Ricochets: Ukrainian Solidarity and Resilience at the 60th Biennale di Venezia

Posters for “Net Making”: Ukrainian Pavilion, Arsenale, Venice, 2024. Photograph by Klara Kemp-Welch.

The war in Ukraine continues to loom large at this edition of the Venice Biennale, as it did at the last, though now the nightmare unfolds in parallel with the heavily mediatized Israel-Hamas war. The city’s walls are plastered with red fly posters advertising directions to the “Nearest Bomb Shelter,” which, as a map shows, is located not far from the Ukrainian pavilion. This information vies for pedestrians’ attention with the “No Genocide Pavilion” Palestinian solidarity posters. An exhibition has been mounted in the Israeli pavilion, but a sign informs visitors that this will remain closed pending the release of hostages and a ceasefire agreement. Meanwhile, pro-Palestinian speakers attract crowds by the gates to main venues. Russia has made a point of not participating this year and has lent its unused pavilion to Bolivia. Reminders of war appear everywhere and provide the unofficial political frame for the Biennale. Its official rubric, Foreigners Everywhere / Stranieri Ovunque, borrowed for the occasion from Claire Fontaine’s series of neon signs by the Biennale’s curator, Adriano Pedrosa, director of the São Paulo Museum of Art (MASP) puts the politics of displacement and difference center stage. While complex histories of colonialism and human flow are thematized in many of the displays and national pavilions, my focus will be on those that relate explicitly to the War in Ukraine.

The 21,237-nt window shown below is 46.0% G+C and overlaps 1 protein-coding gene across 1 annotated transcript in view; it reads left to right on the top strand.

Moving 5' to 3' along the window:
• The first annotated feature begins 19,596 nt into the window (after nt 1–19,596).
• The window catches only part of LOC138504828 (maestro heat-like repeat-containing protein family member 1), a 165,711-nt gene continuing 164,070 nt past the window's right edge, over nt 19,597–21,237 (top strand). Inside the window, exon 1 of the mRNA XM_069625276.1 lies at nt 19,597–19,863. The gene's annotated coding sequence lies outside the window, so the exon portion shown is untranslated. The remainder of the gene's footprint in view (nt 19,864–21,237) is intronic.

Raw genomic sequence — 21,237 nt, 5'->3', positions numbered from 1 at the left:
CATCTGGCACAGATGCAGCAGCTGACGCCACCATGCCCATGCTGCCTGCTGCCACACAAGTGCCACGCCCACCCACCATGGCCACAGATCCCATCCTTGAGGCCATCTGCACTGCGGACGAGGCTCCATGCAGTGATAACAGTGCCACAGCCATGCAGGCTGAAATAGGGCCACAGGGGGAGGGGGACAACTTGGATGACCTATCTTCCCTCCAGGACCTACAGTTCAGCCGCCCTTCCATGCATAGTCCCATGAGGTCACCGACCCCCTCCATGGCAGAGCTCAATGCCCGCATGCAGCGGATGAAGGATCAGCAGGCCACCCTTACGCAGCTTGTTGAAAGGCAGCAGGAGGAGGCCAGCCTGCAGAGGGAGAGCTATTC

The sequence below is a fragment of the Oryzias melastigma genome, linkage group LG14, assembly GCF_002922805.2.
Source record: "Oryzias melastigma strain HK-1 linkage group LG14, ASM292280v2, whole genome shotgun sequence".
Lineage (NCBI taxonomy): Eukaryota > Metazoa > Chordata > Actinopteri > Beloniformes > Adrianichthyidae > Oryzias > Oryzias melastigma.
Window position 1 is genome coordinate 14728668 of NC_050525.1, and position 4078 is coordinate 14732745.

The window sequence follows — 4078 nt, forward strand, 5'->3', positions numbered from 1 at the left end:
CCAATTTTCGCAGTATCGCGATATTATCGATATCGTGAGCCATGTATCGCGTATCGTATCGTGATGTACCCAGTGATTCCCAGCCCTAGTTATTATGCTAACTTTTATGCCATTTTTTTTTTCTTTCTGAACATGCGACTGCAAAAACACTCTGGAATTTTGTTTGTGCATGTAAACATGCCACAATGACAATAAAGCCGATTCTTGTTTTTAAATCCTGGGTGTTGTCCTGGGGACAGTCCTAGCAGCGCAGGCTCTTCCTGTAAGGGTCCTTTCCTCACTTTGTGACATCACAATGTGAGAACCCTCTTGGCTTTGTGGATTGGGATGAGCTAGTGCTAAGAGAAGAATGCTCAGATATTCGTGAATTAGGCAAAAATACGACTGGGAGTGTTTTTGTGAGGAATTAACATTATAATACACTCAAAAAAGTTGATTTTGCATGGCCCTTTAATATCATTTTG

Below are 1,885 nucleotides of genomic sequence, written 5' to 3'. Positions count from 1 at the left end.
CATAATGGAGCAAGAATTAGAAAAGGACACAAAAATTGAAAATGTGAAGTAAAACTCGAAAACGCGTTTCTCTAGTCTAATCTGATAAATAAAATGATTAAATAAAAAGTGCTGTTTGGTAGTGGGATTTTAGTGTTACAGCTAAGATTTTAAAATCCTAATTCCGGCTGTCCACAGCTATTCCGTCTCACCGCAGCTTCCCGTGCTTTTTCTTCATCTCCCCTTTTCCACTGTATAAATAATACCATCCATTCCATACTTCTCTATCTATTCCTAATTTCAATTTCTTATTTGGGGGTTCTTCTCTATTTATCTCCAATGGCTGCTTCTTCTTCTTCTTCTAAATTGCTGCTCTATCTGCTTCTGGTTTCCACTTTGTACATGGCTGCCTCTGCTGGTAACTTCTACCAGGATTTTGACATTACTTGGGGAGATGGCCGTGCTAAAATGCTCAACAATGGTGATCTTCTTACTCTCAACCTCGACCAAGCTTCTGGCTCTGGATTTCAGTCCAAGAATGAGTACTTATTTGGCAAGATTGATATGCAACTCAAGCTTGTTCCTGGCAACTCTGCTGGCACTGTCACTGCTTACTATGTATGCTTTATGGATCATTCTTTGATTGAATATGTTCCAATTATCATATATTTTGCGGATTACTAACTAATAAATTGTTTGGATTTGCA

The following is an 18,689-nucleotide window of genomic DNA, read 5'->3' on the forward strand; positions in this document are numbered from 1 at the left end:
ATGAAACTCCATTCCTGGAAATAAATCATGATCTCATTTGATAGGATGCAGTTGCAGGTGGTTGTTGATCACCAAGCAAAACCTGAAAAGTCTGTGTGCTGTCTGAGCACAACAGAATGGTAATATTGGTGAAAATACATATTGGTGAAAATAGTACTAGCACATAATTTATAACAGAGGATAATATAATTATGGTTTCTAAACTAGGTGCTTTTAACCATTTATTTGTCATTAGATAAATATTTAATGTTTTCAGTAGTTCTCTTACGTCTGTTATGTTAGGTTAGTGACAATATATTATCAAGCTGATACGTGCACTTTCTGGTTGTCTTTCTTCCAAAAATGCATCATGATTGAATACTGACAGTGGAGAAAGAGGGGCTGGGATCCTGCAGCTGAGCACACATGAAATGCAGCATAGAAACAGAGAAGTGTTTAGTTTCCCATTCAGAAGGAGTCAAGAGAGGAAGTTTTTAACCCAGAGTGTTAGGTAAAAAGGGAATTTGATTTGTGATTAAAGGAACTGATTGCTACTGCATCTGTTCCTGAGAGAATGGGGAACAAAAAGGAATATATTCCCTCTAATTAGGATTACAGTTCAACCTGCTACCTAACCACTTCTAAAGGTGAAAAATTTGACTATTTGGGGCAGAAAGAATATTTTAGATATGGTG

Posters for “No Genocide Pavilion,” Venice, 2024. Photograph by Klara Kemp-Welch.

Anna Jermolaewa represents Austria this year. The artist left the USSR in 1989 with her Ukrainian husband to seek political asylum, after suffering persecution due to their membership of the USSR’s first political opposition party, the Democratic Union. On entering the pavilion, we see assorted flower arrangements dotted around: each symbolizes a different revolutionary moment—the Rose Revolution in Georgia (2003), the Orange Revolution in Ukraine (2004), the Cornflower Revolution in Belarus (2006), the Tulip Revolution in yi2007), among others. The wall text explains that the installation (The Penultimate, 2017) is to serve as “a reminder of what undemocratic regimes fear most: an overthrow originating with the people.” These aides-mémoire are accompanied by strains of Tchaikovsky from the video of a Rehearsal for Swan Lake, 2004 (150 min.), in the room opposite, where Ukrainian dancer and choreographer Oksana Serheieva can be seen stretching at a bar. The artist explains that the piece refers to an old Soviet habit of looping the ballet on television during times of political upheaval, suggesting that the dancers rehearsing in her work are also rehearsing for political change in Russia today. In an adjacent room, an installation of Ribs (2022/24)—the name given to popular music illegally copied in the Soviet era onto X-ray film discarded by hospitals—serves as a reminder of longer histories of creative dissent.